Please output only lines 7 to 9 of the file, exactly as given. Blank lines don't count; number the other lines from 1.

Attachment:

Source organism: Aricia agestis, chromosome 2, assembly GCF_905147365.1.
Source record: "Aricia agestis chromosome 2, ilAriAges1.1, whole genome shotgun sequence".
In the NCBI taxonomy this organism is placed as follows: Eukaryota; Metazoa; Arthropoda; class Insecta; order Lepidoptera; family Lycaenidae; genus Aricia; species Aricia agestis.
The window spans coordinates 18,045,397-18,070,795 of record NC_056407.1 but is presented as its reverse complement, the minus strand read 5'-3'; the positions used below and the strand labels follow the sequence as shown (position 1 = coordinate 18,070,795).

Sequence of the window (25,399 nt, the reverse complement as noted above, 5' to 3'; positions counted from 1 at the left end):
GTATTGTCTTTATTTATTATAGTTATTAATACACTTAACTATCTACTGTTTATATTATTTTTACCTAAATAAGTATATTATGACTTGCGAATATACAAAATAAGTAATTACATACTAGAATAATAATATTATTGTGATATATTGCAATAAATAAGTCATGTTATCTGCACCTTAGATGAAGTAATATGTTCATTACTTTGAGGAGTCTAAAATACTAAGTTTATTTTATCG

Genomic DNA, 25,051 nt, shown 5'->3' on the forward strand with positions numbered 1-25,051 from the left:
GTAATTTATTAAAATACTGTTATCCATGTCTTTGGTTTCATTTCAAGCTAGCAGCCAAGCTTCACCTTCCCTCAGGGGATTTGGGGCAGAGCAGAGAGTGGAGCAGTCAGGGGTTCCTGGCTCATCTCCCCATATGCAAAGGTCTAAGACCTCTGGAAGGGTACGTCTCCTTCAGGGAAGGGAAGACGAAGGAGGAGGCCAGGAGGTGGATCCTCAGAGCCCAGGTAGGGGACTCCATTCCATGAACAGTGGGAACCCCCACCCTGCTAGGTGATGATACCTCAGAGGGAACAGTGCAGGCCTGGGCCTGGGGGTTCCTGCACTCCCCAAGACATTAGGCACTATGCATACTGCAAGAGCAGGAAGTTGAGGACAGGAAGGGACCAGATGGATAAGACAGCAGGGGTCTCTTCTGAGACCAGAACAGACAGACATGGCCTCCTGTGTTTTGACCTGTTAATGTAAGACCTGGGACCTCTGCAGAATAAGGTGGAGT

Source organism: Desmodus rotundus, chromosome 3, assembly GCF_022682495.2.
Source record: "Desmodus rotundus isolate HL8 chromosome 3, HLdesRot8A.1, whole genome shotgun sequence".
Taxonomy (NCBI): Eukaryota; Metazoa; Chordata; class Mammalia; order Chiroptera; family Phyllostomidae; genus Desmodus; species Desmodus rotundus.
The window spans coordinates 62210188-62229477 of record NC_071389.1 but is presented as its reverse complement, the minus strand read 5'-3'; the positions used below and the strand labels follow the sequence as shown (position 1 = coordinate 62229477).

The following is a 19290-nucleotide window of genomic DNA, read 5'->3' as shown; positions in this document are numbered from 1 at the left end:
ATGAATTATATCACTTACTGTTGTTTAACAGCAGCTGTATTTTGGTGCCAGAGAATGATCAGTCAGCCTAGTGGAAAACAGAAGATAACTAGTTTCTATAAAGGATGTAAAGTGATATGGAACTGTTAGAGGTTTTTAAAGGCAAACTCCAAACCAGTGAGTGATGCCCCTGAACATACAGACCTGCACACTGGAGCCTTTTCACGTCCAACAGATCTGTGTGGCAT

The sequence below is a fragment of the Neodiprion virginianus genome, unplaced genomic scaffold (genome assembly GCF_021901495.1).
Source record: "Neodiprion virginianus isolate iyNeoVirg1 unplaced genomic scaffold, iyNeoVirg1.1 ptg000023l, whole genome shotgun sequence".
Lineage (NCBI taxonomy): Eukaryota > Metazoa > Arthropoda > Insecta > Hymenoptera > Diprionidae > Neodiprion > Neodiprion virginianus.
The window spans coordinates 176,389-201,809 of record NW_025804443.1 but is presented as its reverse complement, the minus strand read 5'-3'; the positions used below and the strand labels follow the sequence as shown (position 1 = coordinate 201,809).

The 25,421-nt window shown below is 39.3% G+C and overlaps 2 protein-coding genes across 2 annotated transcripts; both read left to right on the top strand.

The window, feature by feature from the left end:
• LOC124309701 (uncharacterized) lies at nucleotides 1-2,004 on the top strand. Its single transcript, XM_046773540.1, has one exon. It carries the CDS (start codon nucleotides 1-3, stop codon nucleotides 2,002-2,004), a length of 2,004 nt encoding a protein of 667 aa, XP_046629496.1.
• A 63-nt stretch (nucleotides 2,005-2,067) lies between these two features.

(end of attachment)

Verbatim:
Genomic DNA, 25,051 nt, shown 5'->3' on the forward strand with positions numbered 1-25,051 from the left:
GTAATTTATTAAAATACTGTTATCCATGTCTTTGGTTTCATTTCAAGCTAGCAGCCAAGCTTCACCTTCCCTCAGGGGATTTGGGGCAGAGCAGAGAGTGGAGCAGTCAGGGGTTCCTGGCTCATCTCCCCATATGCAAAGGTCTAAGACCTCTGGAAGGGTACGTCTCCTTCAGGGAAGGGAAGACGAAGGAGGAGGCCAGGAGGTGGATCCTCAGAGCCCAGGTAGGGGACTCCATTCCATGAACAGTGGGAACCCCCACCCTGCTAGGTGATGATACCTCAGAGGGAACAGTGCAGGCCTGGGCCTGGGGGTTCCTGCACTCCCCAAGACATTAGGCACTATGCATACTGCAAGAGCAGGAAGTTGAGGACAGGAAGGGACCAGATGGATAAGACAGCAGGGGTCTCTTCTGAGACCAGAACAGACAGACATGGCCTCCTGTGTTTTGACCTGTTAATGTAAGACCTGGGACCTCTGCAGAATAAGGTGGAGT

Source organism: Desmodus rotundus, chromosome 3, assembly GCF_022682495.2.